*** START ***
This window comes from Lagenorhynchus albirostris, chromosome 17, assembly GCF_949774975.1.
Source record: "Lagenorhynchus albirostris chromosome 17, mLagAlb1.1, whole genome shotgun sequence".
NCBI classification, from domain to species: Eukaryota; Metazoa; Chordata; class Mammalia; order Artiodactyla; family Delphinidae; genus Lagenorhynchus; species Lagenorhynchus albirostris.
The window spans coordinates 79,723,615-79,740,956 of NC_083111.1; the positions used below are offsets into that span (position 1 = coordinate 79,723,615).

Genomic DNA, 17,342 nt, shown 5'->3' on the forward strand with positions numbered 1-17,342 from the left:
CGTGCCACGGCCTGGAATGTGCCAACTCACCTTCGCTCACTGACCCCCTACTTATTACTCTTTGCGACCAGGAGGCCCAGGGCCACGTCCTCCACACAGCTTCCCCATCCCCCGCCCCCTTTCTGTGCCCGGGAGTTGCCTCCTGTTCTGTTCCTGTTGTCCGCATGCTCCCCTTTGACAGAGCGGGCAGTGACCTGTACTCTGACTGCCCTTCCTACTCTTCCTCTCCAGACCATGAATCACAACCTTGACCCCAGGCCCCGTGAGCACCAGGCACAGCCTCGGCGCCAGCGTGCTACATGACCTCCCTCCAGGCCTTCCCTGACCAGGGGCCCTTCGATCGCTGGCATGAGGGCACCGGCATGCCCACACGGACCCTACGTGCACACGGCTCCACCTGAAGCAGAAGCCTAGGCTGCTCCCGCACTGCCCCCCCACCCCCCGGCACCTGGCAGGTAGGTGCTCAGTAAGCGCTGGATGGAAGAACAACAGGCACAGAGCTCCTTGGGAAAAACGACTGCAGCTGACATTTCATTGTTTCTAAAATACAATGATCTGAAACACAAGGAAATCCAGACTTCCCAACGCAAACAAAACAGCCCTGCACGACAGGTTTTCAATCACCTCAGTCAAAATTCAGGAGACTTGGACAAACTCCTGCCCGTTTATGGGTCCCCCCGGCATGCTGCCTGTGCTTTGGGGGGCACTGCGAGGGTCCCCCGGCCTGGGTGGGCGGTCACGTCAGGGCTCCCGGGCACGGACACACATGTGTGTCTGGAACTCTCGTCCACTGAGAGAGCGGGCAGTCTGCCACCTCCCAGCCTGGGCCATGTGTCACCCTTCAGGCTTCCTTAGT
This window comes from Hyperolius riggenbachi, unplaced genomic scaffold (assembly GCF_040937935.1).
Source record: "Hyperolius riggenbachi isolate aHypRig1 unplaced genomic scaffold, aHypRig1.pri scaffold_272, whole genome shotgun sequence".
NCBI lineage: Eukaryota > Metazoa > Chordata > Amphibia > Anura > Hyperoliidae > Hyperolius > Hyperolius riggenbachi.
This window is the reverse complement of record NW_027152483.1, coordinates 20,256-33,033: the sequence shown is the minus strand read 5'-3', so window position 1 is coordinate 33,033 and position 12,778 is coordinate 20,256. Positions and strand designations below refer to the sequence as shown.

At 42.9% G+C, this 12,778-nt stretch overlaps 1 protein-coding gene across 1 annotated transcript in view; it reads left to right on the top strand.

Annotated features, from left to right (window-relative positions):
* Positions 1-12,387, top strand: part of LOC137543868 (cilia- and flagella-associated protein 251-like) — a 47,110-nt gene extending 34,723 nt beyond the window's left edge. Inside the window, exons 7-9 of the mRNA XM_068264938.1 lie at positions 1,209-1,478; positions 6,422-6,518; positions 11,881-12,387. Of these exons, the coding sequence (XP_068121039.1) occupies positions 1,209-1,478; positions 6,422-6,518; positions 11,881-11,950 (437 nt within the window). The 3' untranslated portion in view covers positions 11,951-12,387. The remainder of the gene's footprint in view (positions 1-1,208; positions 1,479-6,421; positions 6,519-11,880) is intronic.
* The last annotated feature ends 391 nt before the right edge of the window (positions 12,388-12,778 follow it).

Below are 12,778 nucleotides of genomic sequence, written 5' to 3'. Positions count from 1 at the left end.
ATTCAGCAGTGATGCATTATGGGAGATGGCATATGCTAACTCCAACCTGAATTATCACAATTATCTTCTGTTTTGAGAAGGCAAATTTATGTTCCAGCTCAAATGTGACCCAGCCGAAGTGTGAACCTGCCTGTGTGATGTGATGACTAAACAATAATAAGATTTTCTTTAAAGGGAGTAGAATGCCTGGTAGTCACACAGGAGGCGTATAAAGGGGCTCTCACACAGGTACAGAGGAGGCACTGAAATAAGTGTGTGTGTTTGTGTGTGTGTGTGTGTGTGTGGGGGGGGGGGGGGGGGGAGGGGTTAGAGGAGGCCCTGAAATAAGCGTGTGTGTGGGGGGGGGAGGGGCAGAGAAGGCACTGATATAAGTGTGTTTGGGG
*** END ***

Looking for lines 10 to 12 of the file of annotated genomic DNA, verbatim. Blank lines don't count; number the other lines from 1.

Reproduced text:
This window is the reverse complement of record NW_027152483.1, coordinates 20,256-33,033: the sequence shown is the minus strand read 5'-3', so window position 1 is coordinate 33,033 and position 12,778 is coordinate 20,256. Positions and strand designations below refer to the sequence as shown.

At 42.9% G+C, this 12,778-nt stretch overlaps 1 protein-coding gene across 1 annotated transcript in view; it reads left to right on the top strand.

Annotated features, from left to right (window-relative positions):